New Music, Please? – Rammstein & Richard In Your Mind

Signed Band Of The Week

Rammstein – Liebe Ist Für Alle Da

Rammstein are a band that really need their own television show; eight sexually perverse German men with no qualms about poking fun at the most grotesque of things – Mein Teil’s hilariously grim look at the Armin Meiwes cannibalism case being one such example. Call me crazy (or sadistic, insane, immoral, I don’t care), but I’d tune in to that little piece of wholesome family fun as often as I could. But seriously, disregarding all the hoopla surrounding their, admittedly, questionable morals, if there is one thing Rammstein are good at it’s pumping out some seriously glorious industrial metal, and with their latest album Liebe Ist Für Alle Da – ironically translated into “Love Is There For Everyone” – they have not disappointed.

Funnily enough, in true German style, they seem rather proud of their achievements with this latest album, as vocalist Till Lindemann bellows “Rammstein! Rammstein!” in the opening track ‘Rammlied’. However, such confidence should not be scoffed at, as Liebe Ist Für Alle Da is a masterpiece of metal. Only eleven tracks long (the iTunes and Special Edition versions will buy you one and six more tracks, respectively), it’s a wonderfully succinct demonstration of a band continuing to hit their straps six albums down the track.

To be honest, I don’t want to say a great deal of anything about this album – purely because I’d rather you just believe me and get your hands on a copy of it. Every song on Liebe Ist Für Alle Da will kick you in the guts and send you spiraling into fits of head banging. After you buy this album – and you will, trust me – Rammstein will take you on a journey that, no matter what they seem to be doing with synths and strings, will always end up in a juggernaut of crunching guitars, booming drums and soaring hoarse vocals. Whether it be the explosion from the evil, synth-laden verse to the booming chorus of ‘Ich tu dir Weh’, the epic ‘B********’, the shredding of ‘Wiener Blut’, or the head banging delights of ‘Mehr’, Rammstein hit the back of the net in every song.

The relentless murder of silence that Liebe Ist Für Alle Da is home to makes the closing track ‘Roter Sand’ seem all the more brilliant – a softly spoken juxtaposition of death and love, (this is translated, so bare with me): “Red sand and two rounds/One dies in a kiss of gunpower/The second dies which didn’t spare its target/Now is stuck deeply in my chest.”

That’s beautiful, man. Now – here’s hoping the blood, urine and semen-soaked Rammstein live show will arrive ASAP to wash away any thoughts of goodwill.

Indie Band Of The Week

Richard In Your Mind

Have you ever wondered what Moby crossed with a few hits of LSD and a 1990’s video game would sound like? Me neither. Just in case you cared though, it sounds like this week’s indie band Richard In Your Mind.

It’s no coincidence the by-line on their myspace reads “THE MIND MAGGOTS”; RIYM’s music can and will penetrate the depths of your once-sane neurological workings and turn them into a mesh of confused and bewildered thoughts. RIYM’s mixture of electronic sounds with the natural on their Summertime EP creates a blend of tone colours that can be adequately captured in one picture.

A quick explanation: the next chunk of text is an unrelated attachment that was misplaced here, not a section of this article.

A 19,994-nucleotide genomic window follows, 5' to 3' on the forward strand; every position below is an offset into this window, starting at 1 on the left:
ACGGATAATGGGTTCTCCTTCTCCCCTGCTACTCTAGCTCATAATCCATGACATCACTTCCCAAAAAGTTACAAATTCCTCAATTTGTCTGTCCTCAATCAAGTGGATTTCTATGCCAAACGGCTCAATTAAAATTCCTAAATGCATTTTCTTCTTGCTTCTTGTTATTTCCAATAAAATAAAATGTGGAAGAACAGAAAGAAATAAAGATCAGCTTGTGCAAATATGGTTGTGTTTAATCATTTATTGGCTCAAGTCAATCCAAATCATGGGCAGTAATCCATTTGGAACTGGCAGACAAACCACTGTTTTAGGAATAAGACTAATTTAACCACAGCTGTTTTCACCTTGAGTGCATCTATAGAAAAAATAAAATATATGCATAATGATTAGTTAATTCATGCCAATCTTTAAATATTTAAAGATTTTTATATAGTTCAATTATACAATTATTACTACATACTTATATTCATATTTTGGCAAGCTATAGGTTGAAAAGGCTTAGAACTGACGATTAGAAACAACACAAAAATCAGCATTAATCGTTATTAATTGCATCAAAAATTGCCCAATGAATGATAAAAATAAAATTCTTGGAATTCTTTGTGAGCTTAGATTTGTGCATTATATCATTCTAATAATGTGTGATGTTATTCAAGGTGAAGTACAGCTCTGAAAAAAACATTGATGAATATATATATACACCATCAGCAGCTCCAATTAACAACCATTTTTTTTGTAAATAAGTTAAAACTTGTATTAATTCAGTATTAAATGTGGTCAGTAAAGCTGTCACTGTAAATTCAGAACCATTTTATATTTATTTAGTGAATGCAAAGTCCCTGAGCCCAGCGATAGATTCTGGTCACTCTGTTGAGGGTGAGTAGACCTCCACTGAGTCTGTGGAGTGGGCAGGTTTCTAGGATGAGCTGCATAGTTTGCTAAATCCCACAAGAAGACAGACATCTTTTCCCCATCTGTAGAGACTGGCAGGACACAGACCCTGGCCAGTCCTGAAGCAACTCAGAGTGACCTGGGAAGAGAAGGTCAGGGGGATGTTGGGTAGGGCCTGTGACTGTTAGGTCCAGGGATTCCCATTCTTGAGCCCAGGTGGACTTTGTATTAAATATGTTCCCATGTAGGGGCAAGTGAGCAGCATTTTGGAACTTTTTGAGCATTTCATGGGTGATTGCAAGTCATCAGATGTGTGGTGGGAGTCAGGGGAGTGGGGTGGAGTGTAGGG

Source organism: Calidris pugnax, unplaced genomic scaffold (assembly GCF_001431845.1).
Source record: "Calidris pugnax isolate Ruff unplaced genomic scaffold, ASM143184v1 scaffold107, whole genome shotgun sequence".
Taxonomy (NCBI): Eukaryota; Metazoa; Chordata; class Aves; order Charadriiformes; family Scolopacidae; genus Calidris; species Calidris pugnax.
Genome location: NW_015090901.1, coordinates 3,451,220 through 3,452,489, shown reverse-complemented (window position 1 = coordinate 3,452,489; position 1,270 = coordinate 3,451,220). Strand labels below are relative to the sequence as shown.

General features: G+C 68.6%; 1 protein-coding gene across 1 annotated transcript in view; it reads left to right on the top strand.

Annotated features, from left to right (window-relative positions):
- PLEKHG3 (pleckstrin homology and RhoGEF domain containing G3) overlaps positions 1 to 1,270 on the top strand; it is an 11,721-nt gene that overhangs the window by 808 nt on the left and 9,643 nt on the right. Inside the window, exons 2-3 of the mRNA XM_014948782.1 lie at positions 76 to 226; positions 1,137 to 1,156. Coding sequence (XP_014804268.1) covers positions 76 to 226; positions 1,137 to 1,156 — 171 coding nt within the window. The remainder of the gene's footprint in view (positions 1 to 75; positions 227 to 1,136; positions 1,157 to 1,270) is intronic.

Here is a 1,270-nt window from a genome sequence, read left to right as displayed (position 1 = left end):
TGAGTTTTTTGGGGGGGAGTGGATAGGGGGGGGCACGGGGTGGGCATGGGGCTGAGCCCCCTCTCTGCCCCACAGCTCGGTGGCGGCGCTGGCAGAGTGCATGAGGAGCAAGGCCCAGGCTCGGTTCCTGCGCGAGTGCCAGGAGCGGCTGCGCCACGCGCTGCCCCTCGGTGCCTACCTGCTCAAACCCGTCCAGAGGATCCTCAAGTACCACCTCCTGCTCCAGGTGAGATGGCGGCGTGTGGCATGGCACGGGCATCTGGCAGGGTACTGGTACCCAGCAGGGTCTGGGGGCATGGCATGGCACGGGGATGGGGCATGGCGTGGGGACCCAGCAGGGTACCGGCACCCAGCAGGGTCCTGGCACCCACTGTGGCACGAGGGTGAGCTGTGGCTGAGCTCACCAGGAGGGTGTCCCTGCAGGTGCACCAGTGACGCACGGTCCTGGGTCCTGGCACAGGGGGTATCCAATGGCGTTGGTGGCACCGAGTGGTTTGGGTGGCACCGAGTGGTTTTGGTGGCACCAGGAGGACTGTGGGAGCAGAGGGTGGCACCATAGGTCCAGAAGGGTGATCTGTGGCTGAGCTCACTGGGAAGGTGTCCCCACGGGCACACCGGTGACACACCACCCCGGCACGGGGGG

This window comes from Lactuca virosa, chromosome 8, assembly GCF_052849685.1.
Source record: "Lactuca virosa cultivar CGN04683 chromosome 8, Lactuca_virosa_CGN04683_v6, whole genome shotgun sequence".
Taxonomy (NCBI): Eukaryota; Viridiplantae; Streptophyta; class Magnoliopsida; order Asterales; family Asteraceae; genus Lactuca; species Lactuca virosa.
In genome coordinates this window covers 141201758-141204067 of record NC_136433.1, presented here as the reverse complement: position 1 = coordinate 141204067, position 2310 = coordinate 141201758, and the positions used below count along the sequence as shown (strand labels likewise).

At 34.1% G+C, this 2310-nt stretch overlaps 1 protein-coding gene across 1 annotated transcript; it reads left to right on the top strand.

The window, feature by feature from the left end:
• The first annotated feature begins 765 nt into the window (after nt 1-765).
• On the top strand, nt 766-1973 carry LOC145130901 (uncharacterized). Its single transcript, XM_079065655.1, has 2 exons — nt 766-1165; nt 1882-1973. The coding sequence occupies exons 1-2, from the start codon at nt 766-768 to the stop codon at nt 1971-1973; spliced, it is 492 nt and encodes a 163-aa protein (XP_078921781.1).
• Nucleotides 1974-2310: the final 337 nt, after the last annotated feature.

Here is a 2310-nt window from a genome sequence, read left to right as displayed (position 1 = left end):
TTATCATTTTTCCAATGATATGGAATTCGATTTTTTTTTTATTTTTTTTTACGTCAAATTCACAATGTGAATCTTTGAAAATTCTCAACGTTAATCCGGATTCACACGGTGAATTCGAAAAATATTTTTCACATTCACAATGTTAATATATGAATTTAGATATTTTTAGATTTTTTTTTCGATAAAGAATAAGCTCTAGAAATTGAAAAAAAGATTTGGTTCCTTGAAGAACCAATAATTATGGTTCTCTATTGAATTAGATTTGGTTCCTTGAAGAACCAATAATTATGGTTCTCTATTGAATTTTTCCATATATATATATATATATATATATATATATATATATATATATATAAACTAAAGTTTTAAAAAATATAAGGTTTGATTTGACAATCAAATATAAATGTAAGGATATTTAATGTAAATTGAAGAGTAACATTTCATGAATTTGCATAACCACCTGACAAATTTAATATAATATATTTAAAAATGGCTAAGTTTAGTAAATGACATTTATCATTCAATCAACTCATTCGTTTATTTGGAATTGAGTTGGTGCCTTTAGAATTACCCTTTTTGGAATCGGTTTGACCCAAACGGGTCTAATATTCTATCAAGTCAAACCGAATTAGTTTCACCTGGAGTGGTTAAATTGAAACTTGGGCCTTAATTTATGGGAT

This would be the perfect soundtrack to Jimmy Hendrix’s life.

Each song on the Summertime EP treats you to the workings of a songwriter who is unabashedly unafraid to try literally any piece of audio to further his artistic vision (see: the use of a plane sfx in the groove-athon that is ‘Make It Chill’). The beauty with this nonchalance towards what any, well, normal musical listener would deem appropriate is that it makes RIYM a truly unforgettable listening experience. Okay, so the space-age synths of ‘Rainforest’ aren’t exactly my cup of tea, nor is the reverb-laced sitar in the equally as oblique ‘Intranaut (Return of the Space Hindu)’, but RIYM balance these drug-induced moments with firey beats in ‘Summertime Boogie (Do The)’ and simply glorious west-coast hip-hop-esque beats in ‘Make It Chill’. Such is the variety of RIYM’s sounds, that the closing track ‘Follow Me’ conjures comparisons with some of Jane’s Addiction’s softer work.

At the end of the day, Richard In Your Mind’s Summertime E.P. can be summed up in the lyrics of the final minute of the aforementioned track, where a helium voice sings the following over a polka guitar rhythm:

Yeah me and my baby get hammered in the day time,

Me and my baby get hammered in the day time,

Me and mine, all the time.

Yeah me and my baby get hammered in the day time,

Me and mine, all the time.

I don’t know about anybody else,

I barely even know about my own self,

But to be there with me,

Darling don’t you leave me,

Oh please.

I’ll take you with me wherever I am going,

But I’m drifting around but at least I’m not drowned yet,

I don’t drown I just drink alot of ocean

You and me in a circular motion,

Me and my baby get hammered in the day time,

Me and mine, all the time.

…yeah I don’t get it either, but it’s still pretty damn memorable.

You can purchase the EP on their website or at their myspace.

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